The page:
How to Survive When Termites Swarm

Know the telltale signs of termite infestation, which include crumbling drywall, sagging floors and/or doors, small holes in wood, tiny mud tubes and insect wings.
Eliminate any wood to soil contact. Termites live in the soil eating wood products (paper, plant materials and cellulose). Eliminate their access to food sources by removing mulch, firewood or wood debris from around the perimeter of your home.
Divert water away from the foundation of your home. Termites need water to live and are attracted to wet soil. Keep your foundation dry through soil grading and properly functioning downspouts, gutters and splash blocks. In addition, repair any leaky faucets, roofs, gutters and waterlines.
Take away any access that the critters may have to your home. This means trimming all shrubs and bushes away from your home's foundation and removing all termite infested trees and stumps. In addition, seal any cracks or holes in your foundation, which may provide easy access to swarming termites.
Pre-treat any new construction. Consider using termite resistant materials such as treated drywall, wood studs, joists or Termi-mesh (a treated steel screen used when pouring foundations).
Set up quarterly appointments with a certified termite professional. Such inspections will offer in-depth preventative strategies as well as treatment options for active infestations.
Use bait stakes as a preventative measure. This system offers home owners an easy way to reduce the chance of termite infestation. Look into do-it-yourself kits available at most home centers or hardware stores.

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Termite Swarming

Subterranean termite swarming season is the time when winged “swarmer” termites leave their colonies to create new ones. It is often how homeowners find out their home is infested. Unfortunately, termite swarmers usually only appear when the colony is mature and damage is under way. And sometimes they do not swarm at all.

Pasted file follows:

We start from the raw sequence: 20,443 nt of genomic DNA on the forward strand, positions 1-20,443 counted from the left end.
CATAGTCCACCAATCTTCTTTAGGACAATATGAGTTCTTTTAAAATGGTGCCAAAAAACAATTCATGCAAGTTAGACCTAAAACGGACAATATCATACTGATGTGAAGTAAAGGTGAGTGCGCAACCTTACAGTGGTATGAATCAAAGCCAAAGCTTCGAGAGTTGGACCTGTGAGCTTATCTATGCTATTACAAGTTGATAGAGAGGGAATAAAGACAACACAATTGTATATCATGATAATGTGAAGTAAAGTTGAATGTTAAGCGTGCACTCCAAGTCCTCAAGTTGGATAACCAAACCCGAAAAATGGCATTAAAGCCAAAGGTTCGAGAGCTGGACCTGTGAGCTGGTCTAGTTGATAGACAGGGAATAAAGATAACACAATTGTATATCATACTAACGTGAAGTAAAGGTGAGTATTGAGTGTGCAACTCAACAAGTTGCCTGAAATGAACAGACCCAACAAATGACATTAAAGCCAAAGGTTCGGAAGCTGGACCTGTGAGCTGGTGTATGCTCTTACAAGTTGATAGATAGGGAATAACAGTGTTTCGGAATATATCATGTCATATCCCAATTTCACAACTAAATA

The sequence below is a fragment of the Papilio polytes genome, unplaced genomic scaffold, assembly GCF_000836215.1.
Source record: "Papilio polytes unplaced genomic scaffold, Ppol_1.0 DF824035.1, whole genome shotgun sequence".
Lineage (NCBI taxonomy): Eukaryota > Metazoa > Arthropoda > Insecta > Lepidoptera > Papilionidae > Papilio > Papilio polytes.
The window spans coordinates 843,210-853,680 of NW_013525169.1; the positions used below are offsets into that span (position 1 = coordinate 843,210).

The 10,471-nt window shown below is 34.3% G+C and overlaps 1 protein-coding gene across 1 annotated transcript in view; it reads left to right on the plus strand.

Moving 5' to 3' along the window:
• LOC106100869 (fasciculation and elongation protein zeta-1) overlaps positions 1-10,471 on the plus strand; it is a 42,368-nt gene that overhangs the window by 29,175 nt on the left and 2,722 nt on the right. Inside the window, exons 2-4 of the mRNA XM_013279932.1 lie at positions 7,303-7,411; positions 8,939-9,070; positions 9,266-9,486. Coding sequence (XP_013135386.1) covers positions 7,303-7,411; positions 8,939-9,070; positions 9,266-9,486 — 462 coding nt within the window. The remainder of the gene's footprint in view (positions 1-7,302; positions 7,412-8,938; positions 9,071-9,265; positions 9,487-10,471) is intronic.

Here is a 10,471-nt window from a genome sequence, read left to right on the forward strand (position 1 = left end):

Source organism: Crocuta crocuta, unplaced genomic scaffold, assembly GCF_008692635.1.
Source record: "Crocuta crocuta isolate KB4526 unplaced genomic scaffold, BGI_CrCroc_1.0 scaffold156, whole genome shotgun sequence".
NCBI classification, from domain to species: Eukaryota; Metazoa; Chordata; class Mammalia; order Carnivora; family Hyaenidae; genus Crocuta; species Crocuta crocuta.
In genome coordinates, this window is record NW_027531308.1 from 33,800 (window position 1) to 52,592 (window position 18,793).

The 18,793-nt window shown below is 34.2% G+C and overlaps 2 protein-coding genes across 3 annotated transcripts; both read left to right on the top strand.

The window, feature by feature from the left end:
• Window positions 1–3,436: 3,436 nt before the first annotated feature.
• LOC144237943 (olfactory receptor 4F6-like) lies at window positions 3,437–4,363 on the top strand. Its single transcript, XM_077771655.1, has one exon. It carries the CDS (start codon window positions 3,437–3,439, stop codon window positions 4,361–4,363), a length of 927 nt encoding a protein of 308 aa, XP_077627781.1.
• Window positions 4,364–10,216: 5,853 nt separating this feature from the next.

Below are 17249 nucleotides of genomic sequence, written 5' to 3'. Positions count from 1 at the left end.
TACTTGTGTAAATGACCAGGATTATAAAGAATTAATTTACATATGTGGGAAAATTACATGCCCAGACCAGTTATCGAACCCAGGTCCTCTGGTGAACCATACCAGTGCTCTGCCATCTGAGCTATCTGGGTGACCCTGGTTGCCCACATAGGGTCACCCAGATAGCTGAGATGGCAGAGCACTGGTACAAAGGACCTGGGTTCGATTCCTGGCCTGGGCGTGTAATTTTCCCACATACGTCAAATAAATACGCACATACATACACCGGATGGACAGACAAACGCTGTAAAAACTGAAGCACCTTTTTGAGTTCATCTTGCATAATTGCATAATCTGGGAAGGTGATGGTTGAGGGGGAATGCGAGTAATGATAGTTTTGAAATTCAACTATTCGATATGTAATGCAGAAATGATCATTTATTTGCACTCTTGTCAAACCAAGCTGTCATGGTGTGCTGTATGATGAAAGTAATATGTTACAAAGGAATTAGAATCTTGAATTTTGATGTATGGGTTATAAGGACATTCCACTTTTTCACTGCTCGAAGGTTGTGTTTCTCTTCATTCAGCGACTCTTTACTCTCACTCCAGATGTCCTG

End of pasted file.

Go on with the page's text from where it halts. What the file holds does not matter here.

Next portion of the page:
Nationally, subterranean termites cause an estimated $5 billion in damage to homes on average each year, according to the National Pest Management Association. And some experts say that estimate is too low.

A swarm is an indicator that a termite colony is present and a termite inspection should be scheduled.

Many people choose not to treat a swarm and opt to have an estimate for control of the termite colony that is producing the swarm. Swarming termites often die naturally as quickly as they would from a swarm remediation treatment.

Termite swarmers are often confused with flying ants. It is important to have a sample positively identified by a qualified professional..

Termite swarms are a natural part of the reproductive cycle of a termite colony. Termite swarmers are often viewed as a nuisance, but more importantly they are an indicator that a colony is present in or beneath a structure. When a colony reaches maturity, they seek to advance the species by developing winged male and female reproductive “swarmers” called alates. Termite swarms typically occur between the months of February and May, but in some instances occur at other times of the year. The swarm event is usually triggered by exterior weather conditions. In the early spring when the weather warms up and there is a period of rain, you may encounter one or more of these events. If you do have a swarm it is very important to have a qualified professional properly identify that it is actually termites.

Once the male and female reproductive swarmers emerge they fly towards a light source. You may see a pile of lacy translucent wings and dead insects in the general vicinity of the swarm or in nearby window sills. After a short flight, they land, break off their wings, pair off, and seek a suitable environment in which to begin a new colony. Only a very small percentage of swarming termites survive to initiate new colonies. Most all of the termites that swarm inside a structure will die within hours of the swarm event.

Termite swarmers do not generally cause damage to a structure, as their primary goal is reproduction. The damage done by termites is caused by wingless worker termites that do not like to be exposed to light or the elements. They are usually found consuming the wood framing within your walls. Termite swarms are isolated events that only happen a few days out of the year. When the termite colony has released all of the swarmers it has produced the swarming activity will stop, however it is important to understand that the termite workers who are present behind the scenes will remain active all year round.

by Cooper Pest Solutions

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